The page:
Double world champion Fernando Alonso has called it a day by announcing he will not be racing in next year’s Formula 1 world championship.
The McLaren driver announced his decision on Tuesday, August 14th, mid-way through Formula 1’s summer break
“After 17 wonderful years in this amazing sport, it’s time for me to make a change and move on. I have enjoyed every single minute of those incredible seasons and I cannot thank enough the people who have contributed to make them all so special.
“There are still several grands prix to go this season, and I will take part in them with more commitment and passion than ever. Let’s see what the future brings; new exciting challenges are around the corner. I’m having one of the happiest times ever in my life but I need to go on exploring new adventures.
“I want to thank everyone at McLaren. My heart is with the team forever. I know they will come back stronger and better in the future and it could be the right moment for me to be back in the series; that would make me really happy.I have built so many great relationships with many fantastic people at McLaren, and they have given me the opportunity to broaden my horizons and race in other categories. I feel I am a more complete driver now than ever.
“I made this decision some months ago and it was a firm one. Nevertheless, I would like to sincerely thank Chase Carey and Liberty Media for the efforts made to change my mind and everyone who has contacted me during this time. Finally, I would also like to thank my former teams, teammates, competitors, colleagues, partners, journalists and everyone I have worked with in my F1 career. And, especially, my fans all over the world. I am quite sure our paths will cross again in the future.”
Alonso had been debating his future following years of frustration in the deeply uncompetitive McLaren, especially in terms of performance compared to the top three teams.
The Spaniard was allowed to miss the 2017 Monaco Grand Prix to make his Indianapolis 500 debut, and he challenged for race victory before retiring.
McLaren boss Zak Brown paid tribute to his driver by saying: “Fernando is not only an outstanding ambassador for McLaren but also for Formula 1.
“His 17 years in the sport, as arguably the pre-eminent driver of his generation and undoubtedly an F1 great, have added another layer to Formula 1’s rich history.
“There is a time for everyone to make a change and Fernando has decided the end of this season to be his.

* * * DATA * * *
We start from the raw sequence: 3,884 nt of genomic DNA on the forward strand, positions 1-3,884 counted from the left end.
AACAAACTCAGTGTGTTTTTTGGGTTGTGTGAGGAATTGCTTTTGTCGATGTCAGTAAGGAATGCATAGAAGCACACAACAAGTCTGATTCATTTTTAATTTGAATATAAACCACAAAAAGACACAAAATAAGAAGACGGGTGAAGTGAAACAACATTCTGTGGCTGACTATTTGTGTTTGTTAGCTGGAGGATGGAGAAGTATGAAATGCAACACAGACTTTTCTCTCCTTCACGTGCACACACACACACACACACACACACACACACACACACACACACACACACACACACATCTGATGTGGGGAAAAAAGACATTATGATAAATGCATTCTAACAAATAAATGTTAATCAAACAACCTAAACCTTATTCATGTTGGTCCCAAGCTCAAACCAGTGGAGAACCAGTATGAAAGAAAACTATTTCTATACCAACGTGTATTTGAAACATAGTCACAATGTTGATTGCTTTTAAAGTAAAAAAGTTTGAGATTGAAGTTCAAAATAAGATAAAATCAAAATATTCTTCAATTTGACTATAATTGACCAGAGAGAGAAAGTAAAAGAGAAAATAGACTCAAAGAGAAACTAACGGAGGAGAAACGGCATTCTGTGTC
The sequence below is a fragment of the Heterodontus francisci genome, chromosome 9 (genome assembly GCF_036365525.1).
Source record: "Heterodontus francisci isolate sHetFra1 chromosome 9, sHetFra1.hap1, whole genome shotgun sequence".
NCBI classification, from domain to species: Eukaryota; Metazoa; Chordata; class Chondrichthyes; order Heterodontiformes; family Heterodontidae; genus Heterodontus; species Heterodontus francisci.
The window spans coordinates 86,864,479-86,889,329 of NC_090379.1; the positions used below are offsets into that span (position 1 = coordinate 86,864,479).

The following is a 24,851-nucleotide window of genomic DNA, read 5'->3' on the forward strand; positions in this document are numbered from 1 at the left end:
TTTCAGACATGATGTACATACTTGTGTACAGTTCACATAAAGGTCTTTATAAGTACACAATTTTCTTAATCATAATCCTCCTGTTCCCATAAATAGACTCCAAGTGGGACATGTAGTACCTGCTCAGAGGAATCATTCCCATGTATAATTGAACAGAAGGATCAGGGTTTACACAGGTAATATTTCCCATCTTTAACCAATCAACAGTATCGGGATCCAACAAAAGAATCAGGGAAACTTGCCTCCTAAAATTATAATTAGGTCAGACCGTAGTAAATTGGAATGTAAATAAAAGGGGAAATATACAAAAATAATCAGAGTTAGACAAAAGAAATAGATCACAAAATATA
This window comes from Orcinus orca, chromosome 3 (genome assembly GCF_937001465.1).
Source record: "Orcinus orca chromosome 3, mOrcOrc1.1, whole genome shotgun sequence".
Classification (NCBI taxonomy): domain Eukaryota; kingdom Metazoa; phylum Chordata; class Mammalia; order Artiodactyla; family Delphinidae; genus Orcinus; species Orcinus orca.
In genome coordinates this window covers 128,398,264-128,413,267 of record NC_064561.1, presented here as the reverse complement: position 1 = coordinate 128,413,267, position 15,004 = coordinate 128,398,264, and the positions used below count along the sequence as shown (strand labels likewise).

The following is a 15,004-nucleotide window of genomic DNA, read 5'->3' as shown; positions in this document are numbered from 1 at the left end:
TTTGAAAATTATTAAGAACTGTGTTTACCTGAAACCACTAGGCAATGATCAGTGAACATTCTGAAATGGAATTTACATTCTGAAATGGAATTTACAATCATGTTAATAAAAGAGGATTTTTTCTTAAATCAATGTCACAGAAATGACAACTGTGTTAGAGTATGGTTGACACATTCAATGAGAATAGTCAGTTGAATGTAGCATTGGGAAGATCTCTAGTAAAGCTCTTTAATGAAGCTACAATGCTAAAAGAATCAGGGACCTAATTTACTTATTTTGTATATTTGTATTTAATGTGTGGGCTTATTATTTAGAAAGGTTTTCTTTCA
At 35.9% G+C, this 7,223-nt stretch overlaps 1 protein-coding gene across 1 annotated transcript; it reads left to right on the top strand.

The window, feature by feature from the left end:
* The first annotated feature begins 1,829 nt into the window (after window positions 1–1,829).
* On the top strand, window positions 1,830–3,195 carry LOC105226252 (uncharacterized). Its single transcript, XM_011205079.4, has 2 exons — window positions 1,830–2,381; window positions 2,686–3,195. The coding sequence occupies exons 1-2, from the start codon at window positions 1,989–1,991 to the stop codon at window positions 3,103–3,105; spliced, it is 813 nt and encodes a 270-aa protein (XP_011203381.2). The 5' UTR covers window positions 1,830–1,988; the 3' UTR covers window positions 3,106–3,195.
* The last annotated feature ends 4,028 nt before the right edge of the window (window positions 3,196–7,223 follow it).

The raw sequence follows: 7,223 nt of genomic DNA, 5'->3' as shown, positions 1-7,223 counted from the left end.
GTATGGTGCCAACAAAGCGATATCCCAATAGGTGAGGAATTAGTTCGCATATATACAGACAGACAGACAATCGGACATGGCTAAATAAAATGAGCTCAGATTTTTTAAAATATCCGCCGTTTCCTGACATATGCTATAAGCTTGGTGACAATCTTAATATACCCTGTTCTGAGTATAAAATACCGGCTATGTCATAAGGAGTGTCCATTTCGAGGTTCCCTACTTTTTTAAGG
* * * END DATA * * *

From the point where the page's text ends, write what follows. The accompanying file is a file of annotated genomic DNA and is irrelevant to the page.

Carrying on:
“We respect his decision, even if we believe he is in the finest form of his career.”
McLaren said he was not allowed to repeat his Indy bid this year, but did give Alonso permission to combine his Formula 1 efforts with a full FIA World Endurance Championship superseason campaign.
Alonso went on to win the Le Mans 24 Hours at the first attempt with Toyota.
With two Monaco Grand Prix wins under his belt, Alonso’s Le Mans victory leaves just Indy unconquered in his bid for motorsport’s unofficial ‘triple crown’.
Alonso is extremely unlikely to add to his tally of 32 Grand Prix victories before he leaves Formula 1 at the end of the year, and is just three shy of hitting 100 podiums.
However, Alonso will surpass Jenson Button and Michael Schumacher in the list of all-time starts as he should end the year with 311 Grand Prix starts, which would only be bested by Rubens Barrichello, who has 322.
Alonso made his Formula 1 debut in 2001, driving for Minardi, before moving to Renault as a test driver the following season in preparation for a 2003 race seat.
He played a key role in helping the French manufacturer in achieving great success, taking his first win in Hungary that year and then becoming the youngest world champion in 2005.
Alonso bested Ferrari legend and seven-time world champion Michael Schumacher the following season to earn a second consecutive crown.
However, Alonso’s Formula 1 career has been on a slope since.
He moved to McLaren for 2007 but that descended into a bitter rivalry with the team’s rookie Lewis Hamilton, and after their battle allowed Kimi Raikkonen to steal the title at the final race Alonso went back to an uncompetitive Renault for 2008 and 2009.
Alonso switched to Ferrari for the 2010 season, but his timing was flawed and he spent five years wrestling with cars that were never the peak of the field.
Despite that, Alonso racked up 11 wins with the Scuderia and fought for the 2010 and 2012 titles, with his efforts in 2012 particularly memorable as he valiantly, but fruitlessly, attempted to deny Sebastian Vettel and Red Bull.
Alonso finally fell out with Ferrari when it badly misjudged the new-for-2014 V6 turbo-hybrid engine rules and was a distant third-best behind Mercedes and Red Bull.
He switched to McLaren for 2015, tempted by the prospect of restoring the ailing team to its recent former glories with the help of the full power of returning manufacturer Honda.
However, the second coming of McLaren-Honda was uncompetitive and unreliable from the beginning and Alonso spent most of the next three seasons dealing with immense frustration, which sometimes spilled out into public digs at the Japanese manufacturer.
McLaren decided to split from Honda at the end of 2017 and agreed a Renault supply, which the team and Alonso expected to facilitate challenges for podiums.
However, it has been comfortably bested by Red Bull and Renault’s works team, which is only in a rebuilding phase.
So a sad day for Formula 1 with the double champion quitting come the end of the season. My personal highlight will always be his title success with Renault in 2005-06. Such a beautiful race car too.
All the best to Fernando Alonso in his future career. Thanks for the memories.